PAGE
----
The Searchers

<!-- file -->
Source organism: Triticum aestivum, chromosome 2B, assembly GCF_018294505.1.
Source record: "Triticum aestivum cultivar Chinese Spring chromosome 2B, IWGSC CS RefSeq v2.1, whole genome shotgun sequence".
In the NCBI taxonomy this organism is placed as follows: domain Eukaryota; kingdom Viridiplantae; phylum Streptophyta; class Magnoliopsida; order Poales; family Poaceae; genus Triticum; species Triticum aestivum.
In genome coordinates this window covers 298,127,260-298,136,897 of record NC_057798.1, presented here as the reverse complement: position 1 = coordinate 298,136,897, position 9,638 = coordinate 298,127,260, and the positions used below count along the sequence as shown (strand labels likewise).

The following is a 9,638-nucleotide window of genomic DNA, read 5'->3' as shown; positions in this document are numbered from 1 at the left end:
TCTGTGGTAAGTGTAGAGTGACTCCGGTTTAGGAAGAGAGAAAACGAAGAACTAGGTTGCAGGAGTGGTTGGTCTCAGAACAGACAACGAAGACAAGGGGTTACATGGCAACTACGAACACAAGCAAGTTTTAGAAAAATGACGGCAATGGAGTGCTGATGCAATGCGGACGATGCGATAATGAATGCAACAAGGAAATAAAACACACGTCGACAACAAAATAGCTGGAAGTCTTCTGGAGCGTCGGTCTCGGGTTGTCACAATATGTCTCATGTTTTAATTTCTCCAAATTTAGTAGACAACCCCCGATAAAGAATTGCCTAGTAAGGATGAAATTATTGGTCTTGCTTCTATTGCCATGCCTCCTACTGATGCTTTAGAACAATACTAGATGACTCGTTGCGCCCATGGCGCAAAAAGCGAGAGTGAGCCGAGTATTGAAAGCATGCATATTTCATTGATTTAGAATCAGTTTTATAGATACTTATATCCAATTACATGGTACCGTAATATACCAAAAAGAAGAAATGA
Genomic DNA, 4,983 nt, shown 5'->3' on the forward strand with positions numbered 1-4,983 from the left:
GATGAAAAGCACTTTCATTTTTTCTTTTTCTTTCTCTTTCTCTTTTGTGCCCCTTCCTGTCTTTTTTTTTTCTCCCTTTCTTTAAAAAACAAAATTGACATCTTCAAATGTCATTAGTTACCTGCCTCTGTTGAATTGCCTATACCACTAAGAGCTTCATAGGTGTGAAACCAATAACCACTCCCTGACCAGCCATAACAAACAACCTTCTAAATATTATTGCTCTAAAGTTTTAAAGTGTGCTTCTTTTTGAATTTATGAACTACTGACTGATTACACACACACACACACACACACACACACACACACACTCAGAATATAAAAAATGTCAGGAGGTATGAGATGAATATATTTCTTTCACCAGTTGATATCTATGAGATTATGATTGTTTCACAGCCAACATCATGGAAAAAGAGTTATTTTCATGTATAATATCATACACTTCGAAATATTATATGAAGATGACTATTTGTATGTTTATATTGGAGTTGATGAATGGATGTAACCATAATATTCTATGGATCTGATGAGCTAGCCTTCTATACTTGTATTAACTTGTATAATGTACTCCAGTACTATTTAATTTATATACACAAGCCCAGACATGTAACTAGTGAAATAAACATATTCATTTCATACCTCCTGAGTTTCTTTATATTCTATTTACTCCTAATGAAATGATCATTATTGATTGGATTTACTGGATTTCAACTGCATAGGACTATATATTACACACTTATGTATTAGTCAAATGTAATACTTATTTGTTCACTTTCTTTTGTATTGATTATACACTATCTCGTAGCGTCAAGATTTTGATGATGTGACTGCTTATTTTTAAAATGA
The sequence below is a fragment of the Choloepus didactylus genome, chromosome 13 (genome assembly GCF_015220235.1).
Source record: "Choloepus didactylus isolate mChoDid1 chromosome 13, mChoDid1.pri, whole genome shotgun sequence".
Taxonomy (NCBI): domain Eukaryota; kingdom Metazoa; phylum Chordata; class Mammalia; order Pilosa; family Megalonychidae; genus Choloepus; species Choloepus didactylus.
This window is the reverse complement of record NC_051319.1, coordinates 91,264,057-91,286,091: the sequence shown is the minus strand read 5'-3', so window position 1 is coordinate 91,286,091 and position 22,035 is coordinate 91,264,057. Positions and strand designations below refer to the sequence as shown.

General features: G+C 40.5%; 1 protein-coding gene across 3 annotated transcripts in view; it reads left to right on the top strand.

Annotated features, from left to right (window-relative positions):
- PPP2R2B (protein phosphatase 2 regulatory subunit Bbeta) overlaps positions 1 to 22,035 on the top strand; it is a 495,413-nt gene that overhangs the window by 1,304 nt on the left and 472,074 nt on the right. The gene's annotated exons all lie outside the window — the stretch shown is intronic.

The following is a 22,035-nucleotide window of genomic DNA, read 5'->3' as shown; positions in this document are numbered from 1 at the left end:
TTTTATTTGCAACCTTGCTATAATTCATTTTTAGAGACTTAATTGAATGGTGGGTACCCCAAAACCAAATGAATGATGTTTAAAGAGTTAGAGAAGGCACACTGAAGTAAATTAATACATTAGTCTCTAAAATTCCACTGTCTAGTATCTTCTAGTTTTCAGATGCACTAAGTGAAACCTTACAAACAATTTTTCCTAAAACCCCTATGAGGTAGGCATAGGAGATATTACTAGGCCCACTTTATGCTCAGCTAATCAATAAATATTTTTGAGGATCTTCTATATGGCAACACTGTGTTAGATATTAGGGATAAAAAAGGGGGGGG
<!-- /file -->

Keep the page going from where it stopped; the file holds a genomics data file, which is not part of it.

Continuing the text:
I went out to work.  It wasn’t unbearably hot outside, but I felt fortunate to be working in an air-conditioned building.  I stopped for a hamburger on the way home.  I found my Raiders tickets waiting for me.  Inside the box was a set of pins.  I watched “The Searchers” again.  It looked very good but not pristine on Blu-ray.  The color photography is still impressive after all these years, and John Wayne gave his best performance.  I couldn’t stop thinking that the young Debbie was so foolish for talking to the dog, although I suppose Scar would have discovered her anyway.  The part where Martin trades for the blanket but ends up with the squaw made me laugh.  It did make me think back on “Jeremiah Johnson.”  On the other hand, the fight at the wedding didn’t make me laugh.  I had forgotten that Vera Miles was in this movie.  She seemed nothing like the woman she was in the Hitchcock films.  The attack on the Comanches at the end reminded me of Kurosawa and “Seven Samurai.”  Natalie Wood was the teenage Debbie, and she didn’t have much time on the screen.  Several shocking things aren’t explicitly stated or explicitly shown.  Is there something going on between Ethan and his sister-in-law?  What did the Comanches do to the women?  The story takes place from three years after the Civil War, going on for five years.  I thought it would take longer for all this to occur.  The television series “The Quest” and Paul Schrader’s “Hardcore” seemed to have origins with this movie.  I tried to imagine what it was like to see this movie in the theatre back in 1956.  It would have been different than seeing “The Hateful Eight” at the Grand Lake Theatre, which I did do.  “The Searchers” feels like it’s a movie that has been around forever.  I think I saw it on television many years ago when I was a child.  The subject matter is rather intense when you’re a kid watching all of us because the main character is set on killing the lost daughter.  It was also before I was aware of what conservatives John Ford and John Wayne were.  I can appreciate the discipline and the strong work ethic that Ford brought to his work.  I don’t know that he managed to complete this film, with the location far from civilization and transportation, and the broiling heat getting to 120 degrees.  Some of the winter scenes were shot in extreme cold, too.  I kept thinking about those horses going through the deep snow and the freezing cold water.  I would rate this as the greatest Western I’ve ever seen, although I did like “High Noon” very much.  In contrast to other movies, which generally feel like they run too long, I thought I could watch this movie for another hour.  The running time was 119 minutes.  John Wayne looked like a healthy man in this movie, where thirteen years later in “True Grit” he wouldn’t look so good.  The sadness of the last shot made me think of “The Last Hurrah.”  It seems that I see a lot of imitation of this shot in other movies.  I watched the end of “The Assassination Bureau.”  I don’t know how Oliver Reed escaped death at the end.  The special effects of the time were not fantastic.  Some of the people who died on August 3 include Joseph Conrad (1924), Flannery O’Connor (1964), Lenny Bruce (1966), Carolyn Jones (1983), Ida Lupino (1995), Alexander Solzhenitsyn (2008), and Bubba Smith (2011).  Today is a birthday for Martha Stewart (76), Martin Sheen (77), and Tony Bennett (91).  According to the Brandon Brooks Rewind radio segment for August 3, Paul McCartney in 1971 announced the formation of his new band Wings.  In 1974, guitarist Jeff Baxter quit Steely Dan to join the Doobie Brothers.

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